AIMS, dTSH, and TSH show all a significant S1 population decay after 7 fs of dynamics and agree on the remaining population in the excited state: ∼20% after 10 fs. The recrossing leading to back population transfer occurs in all methods shortly after, but its related population transfer depends on the nonadiabatic dynamics method employed. While AIMS predicts that only around 16% of population is in the S1 state between 15 and 25 fs, the repopulation process of S1 starts earlier and lasts longer with TSH and dTSH (at around 12 to 30 fs) and the resulting excited-state population plateaus at higher values (40% and 50% of S1 population with dTSH and TSH, respectively). This difference of S1 population between TSH/dTSH and AIMS can also be observed during the subsequent nonadiabatic event occurring between 35 and 42 fs. We note that the average number of hops tends towards two for TSH and dTSH within the timescale of our simulation. In contrast, the average number of child TBFs increases stepwise to a value of 3.5 over the same period of time, highlighting that AIMS spawns new TBFs for the different recrossing events.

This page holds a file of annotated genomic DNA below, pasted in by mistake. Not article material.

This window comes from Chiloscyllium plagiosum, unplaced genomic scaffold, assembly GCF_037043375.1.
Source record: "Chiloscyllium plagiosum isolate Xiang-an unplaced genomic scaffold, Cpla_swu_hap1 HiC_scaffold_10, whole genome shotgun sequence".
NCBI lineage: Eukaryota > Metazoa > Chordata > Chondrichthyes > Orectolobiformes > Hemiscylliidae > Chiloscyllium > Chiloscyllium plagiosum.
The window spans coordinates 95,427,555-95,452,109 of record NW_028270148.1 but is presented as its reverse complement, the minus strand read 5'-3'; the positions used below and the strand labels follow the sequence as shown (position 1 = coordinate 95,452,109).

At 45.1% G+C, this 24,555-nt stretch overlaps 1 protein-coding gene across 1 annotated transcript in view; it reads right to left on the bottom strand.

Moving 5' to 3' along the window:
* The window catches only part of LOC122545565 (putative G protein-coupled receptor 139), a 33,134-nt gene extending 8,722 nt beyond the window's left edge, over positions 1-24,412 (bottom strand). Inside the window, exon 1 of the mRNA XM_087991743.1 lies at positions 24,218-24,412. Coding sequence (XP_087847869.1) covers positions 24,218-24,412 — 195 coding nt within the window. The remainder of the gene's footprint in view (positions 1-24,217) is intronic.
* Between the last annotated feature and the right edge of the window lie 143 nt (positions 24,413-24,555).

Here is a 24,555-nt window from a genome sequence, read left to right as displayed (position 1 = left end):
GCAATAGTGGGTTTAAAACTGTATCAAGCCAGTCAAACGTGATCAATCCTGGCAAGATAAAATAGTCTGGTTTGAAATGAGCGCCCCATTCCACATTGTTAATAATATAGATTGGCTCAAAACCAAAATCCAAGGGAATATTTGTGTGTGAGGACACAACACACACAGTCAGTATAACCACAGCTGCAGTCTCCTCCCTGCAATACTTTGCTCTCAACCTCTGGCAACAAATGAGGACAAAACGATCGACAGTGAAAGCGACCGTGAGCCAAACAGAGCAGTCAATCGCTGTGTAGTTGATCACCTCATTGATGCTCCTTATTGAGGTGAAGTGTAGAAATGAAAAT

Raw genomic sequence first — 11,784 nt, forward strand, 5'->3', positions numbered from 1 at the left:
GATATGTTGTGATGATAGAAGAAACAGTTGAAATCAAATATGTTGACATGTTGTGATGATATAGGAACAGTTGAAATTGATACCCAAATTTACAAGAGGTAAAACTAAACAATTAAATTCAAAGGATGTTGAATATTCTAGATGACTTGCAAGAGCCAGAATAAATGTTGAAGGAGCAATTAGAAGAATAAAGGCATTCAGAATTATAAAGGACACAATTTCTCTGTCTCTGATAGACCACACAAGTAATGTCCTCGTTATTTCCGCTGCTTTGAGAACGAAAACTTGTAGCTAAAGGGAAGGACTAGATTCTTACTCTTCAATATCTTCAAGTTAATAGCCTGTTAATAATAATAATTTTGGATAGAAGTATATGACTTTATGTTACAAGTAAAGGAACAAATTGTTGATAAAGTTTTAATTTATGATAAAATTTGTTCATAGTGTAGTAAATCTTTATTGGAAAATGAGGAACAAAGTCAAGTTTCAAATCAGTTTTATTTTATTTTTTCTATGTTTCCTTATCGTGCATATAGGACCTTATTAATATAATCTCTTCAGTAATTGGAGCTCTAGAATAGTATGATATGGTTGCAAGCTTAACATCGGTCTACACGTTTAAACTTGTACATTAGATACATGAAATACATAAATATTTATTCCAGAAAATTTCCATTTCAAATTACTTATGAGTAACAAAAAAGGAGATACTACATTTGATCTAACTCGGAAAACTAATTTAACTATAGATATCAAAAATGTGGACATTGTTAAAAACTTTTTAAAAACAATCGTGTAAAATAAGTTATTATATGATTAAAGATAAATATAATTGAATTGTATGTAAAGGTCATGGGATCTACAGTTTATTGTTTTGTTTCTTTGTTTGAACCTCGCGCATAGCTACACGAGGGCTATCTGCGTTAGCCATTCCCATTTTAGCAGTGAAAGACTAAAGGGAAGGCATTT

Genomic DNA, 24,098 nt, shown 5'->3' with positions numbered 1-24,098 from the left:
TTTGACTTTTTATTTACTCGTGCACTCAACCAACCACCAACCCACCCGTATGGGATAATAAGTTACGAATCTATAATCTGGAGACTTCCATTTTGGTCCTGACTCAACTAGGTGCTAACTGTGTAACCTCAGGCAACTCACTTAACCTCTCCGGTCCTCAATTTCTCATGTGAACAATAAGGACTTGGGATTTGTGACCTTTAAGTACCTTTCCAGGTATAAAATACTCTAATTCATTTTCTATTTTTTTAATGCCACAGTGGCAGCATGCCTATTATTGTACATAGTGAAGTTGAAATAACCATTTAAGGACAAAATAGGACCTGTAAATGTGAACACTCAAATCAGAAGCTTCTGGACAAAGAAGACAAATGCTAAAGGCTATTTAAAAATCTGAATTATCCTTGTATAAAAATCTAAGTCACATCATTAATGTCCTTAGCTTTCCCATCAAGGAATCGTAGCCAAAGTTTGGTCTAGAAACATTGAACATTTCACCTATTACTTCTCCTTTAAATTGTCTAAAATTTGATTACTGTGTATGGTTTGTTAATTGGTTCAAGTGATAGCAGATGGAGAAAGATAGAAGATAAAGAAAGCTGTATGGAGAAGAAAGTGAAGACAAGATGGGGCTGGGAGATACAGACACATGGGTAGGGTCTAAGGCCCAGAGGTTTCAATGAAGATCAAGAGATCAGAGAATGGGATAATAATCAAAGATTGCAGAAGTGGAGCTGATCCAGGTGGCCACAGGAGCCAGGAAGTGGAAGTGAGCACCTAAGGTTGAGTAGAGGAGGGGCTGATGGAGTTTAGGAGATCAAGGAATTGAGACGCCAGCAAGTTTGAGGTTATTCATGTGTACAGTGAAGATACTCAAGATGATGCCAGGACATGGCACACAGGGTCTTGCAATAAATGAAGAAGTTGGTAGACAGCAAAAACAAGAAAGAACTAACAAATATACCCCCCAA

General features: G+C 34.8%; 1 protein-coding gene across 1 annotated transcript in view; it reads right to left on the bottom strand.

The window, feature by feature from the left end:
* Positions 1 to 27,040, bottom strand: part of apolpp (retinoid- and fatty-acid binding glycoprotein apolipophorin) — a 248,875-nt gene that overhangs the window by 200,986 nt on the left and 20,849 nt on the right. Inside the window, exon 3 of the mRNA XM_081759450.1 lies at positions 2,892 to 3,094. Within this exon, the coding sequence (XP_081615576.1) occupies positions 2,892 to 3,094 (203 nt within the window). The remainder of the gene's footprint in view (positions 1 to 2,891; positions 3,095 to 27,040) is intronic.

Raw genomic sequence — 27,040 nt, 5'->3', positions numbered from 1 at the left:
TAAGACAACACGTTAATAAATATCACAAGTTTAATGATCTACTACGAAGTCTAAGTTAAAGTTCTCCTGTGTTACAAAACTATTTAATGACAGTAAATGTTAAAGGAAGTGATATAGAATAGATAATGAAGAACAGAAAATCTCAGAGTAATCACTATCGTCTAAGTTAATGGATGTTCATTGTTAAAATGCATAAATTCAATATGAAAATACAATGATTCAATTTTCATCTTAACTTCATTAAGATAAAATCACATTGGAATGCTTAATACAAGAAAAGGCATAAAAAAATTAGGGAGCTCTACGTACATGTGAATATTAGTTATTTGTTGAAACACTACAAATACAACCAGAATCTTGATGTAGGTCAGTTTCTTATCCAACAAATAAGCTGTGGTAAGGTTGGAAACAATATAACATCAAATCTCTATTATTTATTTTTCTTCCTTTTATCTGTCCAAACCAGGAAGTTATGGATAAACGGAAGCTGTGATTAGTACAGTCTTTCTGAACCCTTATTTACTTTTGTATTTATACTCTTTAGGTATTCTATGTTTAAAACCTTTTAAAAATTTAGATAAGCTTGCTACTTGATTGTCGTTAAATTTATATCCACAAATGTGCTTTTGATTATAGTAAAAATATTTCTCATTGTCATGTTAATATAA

To ensure a conservation of total energy along a (d)TSH trajectory, it is necessary to adjust the nuclear kinetic energy after each surface hop to account for the loss or gain in potential energy. Several strategies have been proposed for this task: the most straightforward approach (implemented as default in several TSH codes) is to rescale the nuclear velocity vectors isotropically – a strategy used in all (d)TSH runs above. Alternatively, nuclear velocities can be scaled along the nonadiabatic coupling vectors. This latter strategy is usually encouraged as it can be justified by semiclassical arguments, but in practice it implies the explicit calculation of the nonadiabatic coupling vectors, which might increase the computational cost of the dynamics. In AIMS, the nuclear kinetic energy of a newly spawned TBF is by default rescaled along the nondiabatic coupling vectors, but can also be done isotropically. We tested the influence of the nuclear velocity rescaling on the result presented above for dTSH and AIMS. In dTSH, rescaling the nuclear velocities along the nonadiabatic coupling vectors (dTSHrNACV in Fig. 4) drastically alters the population dynamics: the S1 population decays to around 5% during the first nonadiabatic transition and the amount of repopulation of the S1 state is reduced to only around 20%, in closer agreement with AIMS. In contrast, the AIMS dynamics is mostly unchanged when the child TBFs nuclear velocities are rescaled along the nonadiabatic coupling vectors or isotropically (see ESI, Fig. S2).